A lot of people have complained to me that this is no different than the 2014 release and that is entirely wrong, so that’s why I’m saying this up front. There are some slight visual quality changes during the Director’s Cut of the film when the four scenes that were added back in play. They have been correctly framed here (in my opinion) but they may seem a tad bit off in terms of the actual visual style or such. It’s nothing really at all that bothersome, but it is something you will notice when watching that cut of the film.
All that being said, this release proves to deliver one very impressive (near perfect) video presentation that is well-worthy of a 4.75 rating for overall video quality.
Video Quality Rating: 4.75 (out of 5)
Audio here on this new 2019 “Limited Edition” Blu-ray of the film from Arrow Video is presented in the options of DTS-HD Master Audio 2.0 Stereo, DTS-HD Master Audio 4.0 surround and DTS-HD Master Audio 5.1 surround configurations (mixes). Over the years on Blu-ray, in its numerous releases, this has always maintained the 5.1 surround sound configuration. The lossless audio mixes found on this release all sound terrific and I’ll discuss them a bit further in a moment.
First off, those who previously owned the 2014 Blu-ray will certainly notice that here you get those 2.0 and 4.0 configurations for sound, lacking from that release. Those who previously owned the 2007 release will notice both that the 4.0 configuration of surround sound is back (and this time is in a lossless format) and that we also get a lossless 2.0 Stereo mix of the film – never before available.
The 2.0 Stereo mix is very nice, as I sampled a good half of the film in that format on one of my viewings of this for review. I found it to be very crisp in terms of clarity, to contain an ample amount of bass. The stereo mix manages to deliver the dialogue distinctly, to give you the beautiful representation of the original music composed by the late Basil Poledouris, and to deliver the action-packed gunshots, blasts, and the explosions that the movie has its fair share of.
Now, the 4.0 and 5.1 lossless surround mixes here both do a great job of delivering the music mostly from the front left & right as well as with a nice bit of rear channel presence in both speakers there. The subwoofer is used quite often throughout the film in the 5.1 surround mix, especially for the music and sound effects. It’s pretty intense but nothing too over-the-top. Dialogue in the 5.1 mix gets properly mixed into the center channel speaker and requires no volume adjustments, as I listened to this actually on one viewing just slightly below my reference volume level. The 5.1 mix really is where it’s at, undeniably but the fact you get both the 2.0 Stereo and 4.0 surround mixes in a lossless format are great to have for those who might prefer those ways of hearing this film – to bring back memories.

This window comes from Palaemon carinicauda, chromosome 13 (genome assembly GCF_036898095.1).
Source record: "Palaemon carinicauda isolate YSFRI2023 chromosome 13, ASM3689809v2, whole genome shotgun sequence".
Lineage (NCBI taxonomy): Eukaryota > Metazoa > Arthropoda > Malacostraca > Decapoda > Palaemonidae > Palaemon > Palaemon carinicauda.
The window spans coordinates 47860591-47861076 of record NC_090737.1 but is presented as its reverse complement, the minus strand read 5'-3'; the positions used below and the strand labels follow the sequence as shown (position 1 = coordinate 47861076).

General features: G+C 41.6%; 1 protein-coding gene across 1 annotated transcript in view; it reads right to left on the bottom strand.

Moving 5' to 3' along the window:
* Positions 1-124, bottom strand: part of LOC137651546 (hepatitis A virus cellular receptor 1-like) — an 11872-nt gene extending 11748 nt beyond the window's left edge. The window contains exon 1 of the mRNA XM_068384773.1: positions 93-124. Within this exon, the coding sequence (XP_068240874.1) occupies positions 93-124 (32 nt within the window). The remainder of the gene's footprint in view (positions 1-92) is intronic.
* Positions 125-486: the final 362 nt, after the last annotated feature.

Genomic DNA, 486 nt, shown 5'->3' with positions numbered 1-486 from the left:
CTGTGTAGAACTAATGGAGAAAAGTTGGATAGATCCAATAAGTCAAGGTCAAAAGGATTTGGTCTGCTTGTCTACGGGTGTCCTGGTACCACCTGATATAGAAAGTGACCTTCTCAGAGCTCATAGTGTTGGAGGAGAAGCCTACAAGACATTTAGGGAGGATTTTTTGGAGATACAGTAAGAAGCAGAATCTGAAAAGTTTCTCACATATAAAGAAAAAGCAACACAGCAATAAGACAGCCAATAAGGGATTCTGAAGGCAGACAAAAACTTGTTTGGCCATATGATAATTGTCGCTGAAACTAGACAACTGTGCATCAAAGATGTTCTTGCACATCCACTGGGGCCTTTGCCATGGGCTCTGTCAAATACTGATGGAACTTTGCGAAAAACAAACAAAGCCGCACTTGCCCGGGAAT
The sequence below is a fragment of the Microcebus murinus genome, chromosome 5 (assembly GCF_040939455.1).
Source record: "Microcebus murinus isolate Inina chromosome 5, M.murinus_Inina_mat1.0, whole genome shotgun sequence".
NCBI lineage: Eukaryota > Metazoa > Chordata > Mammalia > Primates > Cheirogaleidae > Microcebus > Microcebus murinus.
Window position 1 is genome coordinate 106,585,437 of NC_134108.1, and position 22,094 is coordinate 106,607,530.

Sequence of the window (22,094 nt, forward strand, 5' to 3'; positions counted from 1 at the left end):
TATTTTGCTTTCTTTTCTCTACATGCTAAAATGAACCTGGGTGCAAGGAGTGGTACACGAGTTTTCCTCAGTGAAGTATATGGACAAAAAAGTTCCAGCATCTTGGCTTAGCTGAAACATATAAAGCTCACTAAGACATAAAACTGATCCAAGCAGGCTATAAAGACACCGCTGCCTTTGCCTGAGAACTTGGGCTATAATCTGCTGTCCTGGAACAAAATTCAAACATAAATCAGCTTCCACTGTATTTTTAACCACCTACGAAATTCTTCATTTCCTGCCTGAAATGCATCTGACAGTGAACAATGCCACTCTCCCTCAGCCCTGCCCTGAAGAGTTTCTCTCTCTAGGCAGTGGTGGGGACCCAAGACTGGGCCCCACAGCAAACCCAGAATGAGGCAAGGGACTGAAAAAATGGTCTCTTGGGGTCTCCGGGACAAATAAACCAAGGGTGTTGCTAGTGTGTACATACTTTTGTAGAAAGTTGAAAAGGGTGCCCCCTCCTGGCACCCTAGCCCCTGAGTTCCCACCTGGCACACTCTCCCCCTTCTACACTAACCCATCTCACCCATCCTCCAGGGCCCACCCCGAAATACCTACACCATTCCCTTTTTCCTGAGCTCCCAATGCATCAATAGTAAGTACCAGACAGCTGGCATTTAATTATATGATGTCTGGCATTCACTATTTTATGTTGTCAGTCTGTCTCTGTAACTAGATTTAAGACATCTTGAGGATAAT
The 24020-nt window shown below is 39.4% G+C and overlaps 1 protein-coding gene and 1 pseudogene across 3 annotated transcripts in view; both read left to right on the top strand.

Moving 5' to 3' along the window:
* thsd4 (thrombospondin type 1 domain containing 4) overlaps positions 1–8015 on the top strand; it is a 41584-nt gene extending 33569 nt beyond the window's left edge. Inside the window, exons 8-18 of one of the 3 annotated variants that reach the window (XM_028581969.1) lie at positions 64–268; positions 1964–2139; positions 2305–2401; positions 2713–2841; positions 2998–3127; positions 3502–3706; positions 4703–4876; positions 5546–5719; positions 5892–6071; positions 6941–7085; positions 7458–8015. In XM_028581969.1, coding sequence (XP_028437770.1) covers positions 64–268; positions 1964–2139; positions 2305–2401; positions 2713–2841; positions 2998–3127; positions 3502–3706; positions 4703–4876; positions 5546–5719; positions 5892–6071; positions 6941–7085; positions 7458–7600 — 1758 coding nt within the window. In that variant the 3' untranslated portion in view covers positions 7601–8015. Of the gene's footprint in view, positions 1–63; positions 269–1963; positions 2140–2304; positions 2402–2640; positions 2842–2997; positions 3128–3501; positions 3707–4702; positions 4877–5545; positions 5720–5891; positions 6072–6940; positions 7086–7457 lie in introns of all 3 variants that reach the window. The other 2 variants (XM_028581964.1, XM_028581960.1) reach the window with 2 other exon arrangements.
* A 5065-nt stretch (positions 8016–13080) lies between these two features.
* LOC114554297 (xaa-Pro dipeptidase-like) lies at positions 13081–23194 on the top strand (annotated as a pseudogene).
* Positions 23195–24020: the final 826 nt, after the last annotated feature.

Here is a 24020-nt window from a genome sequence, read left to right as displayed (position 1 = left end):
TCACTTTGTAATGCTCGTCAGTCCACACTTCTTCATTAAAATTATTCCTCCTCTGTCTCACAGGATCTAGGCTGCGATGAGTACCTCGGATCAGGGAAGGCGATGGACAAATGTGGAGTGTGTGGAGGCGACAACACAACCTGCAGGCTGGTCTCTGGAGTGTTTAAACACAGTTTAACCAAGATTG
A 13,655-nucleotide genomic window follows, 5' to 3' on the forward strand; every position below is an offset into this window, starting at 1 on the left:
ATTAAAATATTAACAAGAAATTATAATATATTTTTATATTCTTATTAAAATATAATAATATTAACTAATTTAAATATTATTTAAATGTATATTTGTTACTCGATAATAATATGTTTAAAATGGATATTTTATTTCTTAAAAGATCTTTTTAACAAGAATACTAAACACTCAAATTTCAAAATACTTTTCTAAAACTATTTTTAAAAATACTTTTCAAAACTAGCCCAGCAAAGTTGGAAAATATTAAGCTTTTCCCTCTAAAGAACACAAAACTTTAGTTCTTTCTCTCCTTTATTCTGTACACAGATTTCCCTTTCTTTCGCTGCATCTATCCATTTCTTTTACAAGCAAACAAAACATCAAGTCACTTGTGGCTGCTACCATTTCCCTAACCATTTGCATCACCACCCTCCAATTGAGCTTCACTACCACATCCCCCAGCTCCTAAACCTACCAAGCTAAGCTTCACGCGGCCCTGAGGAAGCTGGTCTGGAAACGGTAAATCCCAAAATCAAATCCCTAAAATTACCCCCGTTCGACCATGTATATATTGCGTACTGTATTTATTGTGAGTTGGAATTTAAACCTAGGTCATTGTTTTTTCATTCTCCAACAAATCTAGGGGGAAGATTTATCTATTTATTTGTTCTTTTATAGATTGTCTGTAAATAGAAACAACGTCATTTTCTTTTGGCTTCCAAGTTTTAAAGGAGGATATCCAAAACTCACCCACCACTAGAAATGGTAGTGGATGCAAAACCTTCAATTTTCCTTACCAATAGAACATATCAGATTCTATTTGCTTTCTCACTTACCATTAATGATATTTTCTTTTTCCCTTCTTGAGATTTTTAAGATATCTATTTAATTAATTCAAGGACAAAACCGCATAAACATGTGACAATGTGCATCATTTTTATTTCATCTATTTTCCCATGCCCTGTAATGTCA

All and all, the sound presentation found on both the Director’s Cut and the Theatrical cut of the film is very impressive and extremely close to being perfect. That said, this release earns a very respectable 4.75 rating for audio quality.
Audio Quality Rating: 4.75 (out of 5)
Physical bonus materials on this Limited Edition Collector’s Set include the following:
- A Double-Sided Poster is included which features newly commissioned artwork as well as the original theatrical poster for the film.
- A Limited Edition Collector’s Booklet is included (80 pages in length) that features writings from Omar Ahmed, Christopher Griffiths, and Henry Blyth. This also includes a 1987 Fangoria interview with Rob Botti.
- 6 Double-Sided Collector’s Postcards are included inside of the Blu-ray Disc case. These postcard-size lobby card reproductions are double-sided and all feature iconic stills from the film, as well as an older promotional poster and logo on the opposite side.
Bonus Materials are presented on both discs of this release.
Disc 1 (aside from the Director’s Cut of the film) includes the following bonus materials which are in a variety of SD and HD video quality with Dolby Digital 2.0 Stereo sound – unless otherwise noted below.
- Audio Commentaries include:
- Audio Commentary with Paul Verhoeven (director), Jon Davison (executive producer) and Ed Neumeier (co-writer). This was originally recorded for the Theatrical Cut and was then re-edited for the Director’s Cut in 2014. This is an archival audio commentary.
- NEW Audio Commentary with Paul M. Shannon (film historian)
- NEW Audio Commentary by fans Christopher Griffiths, Gary Smart and Eastwood Allen
- NEW “The Future of Law Enforcement: Creating RoboCop“ (16:51 – HD) is an interview with the film’s screenplay co-writer Michael Miner. This proves to be very informative and is a definite must-watch for fans.
- NEW “RoboTalk” (32:08 – HD) is a discussion between the film’s other screenplay co-writer Ed Neumeier and filmmakers/fans David Birke & Nicholas McCarthy. This is very informative and we learn that Neumeier was slightly inspired by working as an uncredited member of the art department on the Ridley Scott film Blade Runner (1982). There are lots of other extremely informative bits of info found here. This is yet another must-watch for the fans.
- NEW “Truth of Character with Nancy Allen” (18:26 – HD) is an interesting interview with the co-star who played Murphy’s police officer partner, Officer Anne Lewis. Fans will really enjoy this, as Allen goes into great detail about first reading the script, making the film, making the sequel, and reflects back on the film’s legacy.
- NEW “Casting Old Detroit with Julie Selzer” (8:20 – HD) is an interview with the film’s casting director.
- NEW “Connecting The Shots with Mark Goldblatt” (11:06 – HD) is an interview with the film’s second unit director. Goldblatt is a frequent collaborator with the film’s director, Paul Verhoven.
- NEW “Analog with Peter Kuran and Kevin Kutchaver” (13:10 – HD) is a featurette that puts focus on the special photographic effects by VCE, used in the film. Here, the visual effects artists Kuran and Kutchaver discuss working on the effects for this film.